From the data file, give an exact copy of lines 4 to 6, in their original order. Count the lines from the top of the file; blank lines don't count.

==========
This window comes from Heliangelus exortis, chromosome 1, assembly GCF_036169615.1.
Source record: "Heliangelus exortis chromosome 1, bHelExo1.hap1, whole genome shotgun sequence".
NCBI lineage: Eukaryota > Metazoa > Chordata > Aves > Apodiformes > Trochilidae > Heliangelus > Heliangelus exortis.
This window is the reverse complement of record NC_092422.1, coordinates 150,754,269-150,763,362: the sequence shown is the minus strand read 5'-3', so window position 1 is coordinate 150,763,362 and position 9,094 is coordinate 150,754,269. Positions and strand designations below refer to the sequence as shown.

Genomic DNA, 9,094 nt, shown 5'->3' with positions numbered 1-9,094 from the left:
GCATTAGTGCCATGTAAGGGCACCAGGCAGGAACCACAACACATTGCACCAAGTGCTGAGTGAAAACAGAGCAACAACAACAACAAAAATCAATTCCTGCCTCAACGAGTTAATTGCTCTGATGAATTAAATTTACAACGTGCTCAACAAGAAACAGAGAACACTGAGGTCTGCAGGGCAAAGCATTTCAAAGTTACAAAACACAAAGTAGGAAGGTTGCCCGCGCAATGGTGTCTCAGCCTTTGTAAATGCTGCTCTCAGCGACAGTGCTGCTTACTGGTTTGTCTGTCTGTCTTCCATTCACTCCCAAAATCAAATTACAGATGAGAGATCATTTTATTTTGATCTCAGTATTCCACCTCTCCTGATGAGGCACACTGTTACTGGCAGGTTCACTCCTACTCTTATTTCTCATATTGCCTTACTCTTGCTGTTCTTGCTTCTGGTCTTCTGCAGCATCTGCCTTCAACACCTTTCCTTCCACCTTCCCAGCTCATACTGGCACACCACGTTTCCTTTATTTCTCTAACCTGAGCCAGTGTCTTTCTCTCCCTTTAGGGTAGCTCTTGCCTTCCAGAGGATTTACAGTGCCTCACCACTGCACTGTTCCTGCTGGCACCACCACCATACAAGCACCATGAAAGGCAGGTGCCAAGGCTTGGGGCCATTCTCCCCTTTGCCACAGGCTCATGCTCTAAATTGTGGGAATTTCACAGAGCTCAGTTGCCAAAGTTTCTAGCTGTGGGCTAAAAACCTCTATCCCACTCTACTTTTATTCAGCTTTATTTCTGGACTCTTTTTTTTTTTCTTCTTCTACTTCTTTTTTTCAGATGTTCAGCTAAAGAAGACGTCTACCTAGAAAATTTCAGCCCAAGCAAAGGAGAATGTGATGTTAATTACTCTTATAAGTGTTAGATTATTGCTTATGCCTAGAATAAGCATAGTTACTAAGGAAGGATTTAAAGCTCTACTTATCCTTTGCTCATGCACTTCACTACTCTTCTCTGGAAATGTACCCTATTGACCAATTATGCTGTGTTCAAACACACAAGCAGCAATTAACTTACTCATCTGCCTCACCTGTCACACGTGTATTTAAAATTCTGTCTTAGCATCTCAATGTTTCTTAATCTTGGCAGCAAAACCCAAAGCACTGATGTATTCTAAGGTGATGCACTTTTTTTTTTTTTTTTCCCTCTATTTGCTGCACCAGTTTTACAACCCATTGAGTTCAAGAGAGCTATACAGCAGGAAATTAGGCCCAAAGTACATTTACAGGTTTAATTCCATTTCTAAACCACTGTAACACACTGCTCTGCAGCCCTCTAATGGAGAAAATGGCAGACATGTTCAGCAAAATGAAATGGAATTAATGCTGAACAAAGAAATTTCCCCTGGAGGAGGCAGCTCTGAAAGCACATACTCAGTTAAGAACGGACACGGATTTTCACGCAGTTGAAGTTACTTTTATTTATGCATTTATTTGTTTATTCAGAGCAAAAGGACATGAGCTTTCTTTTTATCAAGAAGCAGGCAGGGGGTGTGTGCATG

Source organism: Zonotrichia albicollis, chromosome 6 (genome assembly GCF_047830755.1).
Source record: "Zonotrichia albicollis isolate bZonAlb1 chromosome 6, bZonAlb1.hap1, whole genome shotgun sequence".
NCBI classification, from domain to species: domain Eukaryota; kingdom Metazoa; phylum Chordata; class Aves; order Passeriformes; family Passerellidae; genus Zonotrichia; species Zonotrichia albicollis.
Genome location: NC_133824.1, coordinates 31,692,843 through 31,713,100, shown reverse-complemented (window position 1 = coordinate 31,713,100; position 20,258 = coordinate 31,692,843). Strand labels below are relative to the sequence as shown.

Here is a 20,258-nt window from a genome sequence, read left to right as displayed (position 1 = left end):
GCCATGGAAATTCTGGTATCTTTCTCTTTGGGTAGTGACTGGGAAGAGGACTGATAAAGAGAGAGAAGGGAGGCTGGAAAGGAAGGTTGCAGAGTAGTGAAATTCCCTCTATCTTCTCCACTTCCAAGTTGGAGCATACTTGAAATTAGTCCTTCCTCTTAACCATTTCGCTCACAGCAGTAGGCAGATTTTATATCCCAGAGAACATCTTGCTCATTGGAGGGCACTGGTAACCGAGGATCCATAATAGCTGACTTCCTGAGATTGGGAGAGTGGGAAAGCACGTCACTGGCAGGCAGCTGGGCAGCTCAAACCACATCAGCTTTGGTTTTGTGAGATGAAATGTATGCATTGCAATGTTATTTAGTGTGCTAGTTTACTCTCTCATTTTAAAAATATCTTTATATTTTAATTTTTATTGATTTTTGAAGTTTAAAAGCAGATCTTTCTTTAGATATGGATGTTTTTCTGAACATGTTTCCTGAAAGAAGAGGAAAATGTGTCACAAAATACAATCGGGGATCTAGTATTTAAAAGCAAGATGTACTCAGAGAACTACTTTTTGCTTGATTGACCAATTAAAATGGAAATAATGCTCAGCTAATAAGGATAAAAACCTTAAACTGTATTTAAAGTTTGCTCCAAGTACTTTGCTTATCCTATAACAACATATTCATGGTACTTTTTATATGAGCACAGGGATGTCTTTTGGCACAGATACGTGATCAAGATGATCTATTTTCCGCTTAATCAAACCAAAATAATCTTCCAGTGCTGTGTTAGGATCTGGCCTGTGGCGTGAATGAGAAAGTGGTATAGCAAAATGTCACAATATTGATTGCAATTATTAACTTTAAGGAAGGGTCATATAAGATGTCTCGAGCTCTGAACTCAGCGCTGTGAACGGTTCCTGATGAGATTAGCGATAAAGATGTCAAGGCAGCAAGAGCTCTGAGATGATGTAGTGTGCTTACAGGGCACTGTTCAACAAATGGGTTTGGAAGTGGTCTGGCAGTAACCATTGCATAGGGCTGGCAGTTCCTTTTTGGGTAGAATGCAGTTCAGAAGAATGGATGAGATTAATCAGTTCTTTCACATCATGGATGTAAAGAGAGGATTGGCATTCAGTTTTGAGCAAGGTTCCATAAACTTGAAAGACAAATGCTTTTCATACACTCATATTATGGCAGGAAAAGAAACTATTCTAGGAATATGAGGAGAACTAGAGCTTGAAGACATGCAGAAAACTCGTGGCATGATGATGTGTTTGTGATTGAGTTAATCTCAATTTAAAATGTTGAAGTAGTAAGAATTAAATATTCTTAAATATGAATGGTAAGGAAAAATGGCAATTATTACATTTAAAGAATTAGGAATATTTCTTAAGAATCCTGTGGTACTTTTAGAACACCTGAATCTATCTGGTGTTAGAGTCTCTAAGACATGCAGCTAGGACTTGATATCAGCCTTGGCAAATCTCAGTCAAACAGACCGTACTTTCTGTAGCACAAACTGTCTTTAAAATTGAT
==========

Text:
This window is the reverse complement of record NC_092422.1, coordinates 150,754,269-150,763,362: the sequence shown is the minus strand read 5'-3', so window position 1 is coordinate 150,763,362 and position 9,094 is coordinate 150,754,269. Positions and strand designations below refer to the sequence as shown.

Genomic DNA, 9,094 nt, shown 5'->3' with positions numbered 1-9,094 from the left:
GCATTAGTGCCATGTAAGGGCACCAGGCAGGAACCACAACACATTGCACCAAGTGCTGAGTGAAAACAGAGCAACAACAACAACAAAAATCAATTCCTGCCTCAACGAGTTAATTGCTCTGATGAATTAAATTTACAACGTGCTCAACAAGAAACAGAGAACACTGAGGTCTGCAGGGCAAAGCATTTCAAAGTTACAAAACACAAAGTAGGAAGGTTGCCCGCGCAATGGTGTCTCAGCCTTTGTAAATGCTGCTCTCAGCGACAGTGCTGCTTACTGGTTTGTCTGTCTGTCTTCCATTCACTCCCAAAATCAAATTACAGATGAGAGATCATTTTATTTTGATCTCAGTATTCCACCTCTCCTGATGAGGCACACTGTTACTGGCAGGTTCACTCCTACTCTTATTTCTCATATTGCCTTACTCTTGCTGTTCTTGCTTCTGGTCTTCTGCAGCATCTGCCTTCAACACCTTTCCTTCCACCTTCCCAGCTCATACTGGCACACCACGTTTCCTTTATTTCTCTAACCTGAGCCAGTGTCTTTCTCTCCCTTTAGGGTAGCTCTTGCCTTCCAGAGGATTTACAGTGCCTCACCACTGCACTGTTCCTGCTGGCACCACCACCATACAAGCACCATGAAAGGCAGGTGCCAAGGCTTGGGGCCATTCTCCCCTTTGCCACAGGCTCATGCTCTAAATTGTGGGAATTTCACAGAGCTCAGTTGCCAAAGTTTCTAGCTGTGGGCTAAAAACCTCTATCCCACTCTACTTTTATTCAGCTTTATTTCTGGACTCTTTTTTTTTTTCTTCTTCTACTTCTTTTTTTCAGATGTTCAGCTAAAGAAGACGTCTACCTAGAAAATTTCAGCCCAAGCAAAGGAGAATGTGATGTTAATTACTCTTATAAGTGTTAGATTATTGCTTATGCCTAGAATAAGCATAGTTACTAAGGAAGGATTTAAAGCTCTACTTATCCTTTGCTCATGCACTTCACTACTCTTCTCTGGAAATGTACCCTATTGACCAATTATGCTGTGTTCAAACACACAAGCAGCAATTAACTTACTCATCTGCCTCACCTGTCACACGTGTATTTAAAATTCTGTCTTAGCATCTCAATGTTTCTTAATCTTGGCAGCAAAACCCAAAGCACTGATGTATTCTAAGGTGATGCACTTTTTTTTTTTTTTTTCCCTCTATTTGCTGCACCAGTTTTACAACCCATTGAGTTCAAGAGAGCTATACAGCAGGAAATTAGGCCCAAAGTACATTTACAGGTTTAATTCCATTTCTAAACCACTGTAACACACTGCTCTGCAGCCCTCTAATGGAGAAAATGGCAGACATGTTCAGCAAAATGAAATGGAATTAATGCTGAACAAAGAAATTTCCCCTGGAGGAGGCAGCTCTGAAAGCACATACTCAGTTAAGAACGGACACGGATTTTCACGCAGTTGAAGTTACTTTTATTTATGCATTTATTTGTTTATTCAGAGCAAAAGGACATGAGCTTTCTTTTTATCAAGAAGCAGGCAGGGGGTGTGTGCATG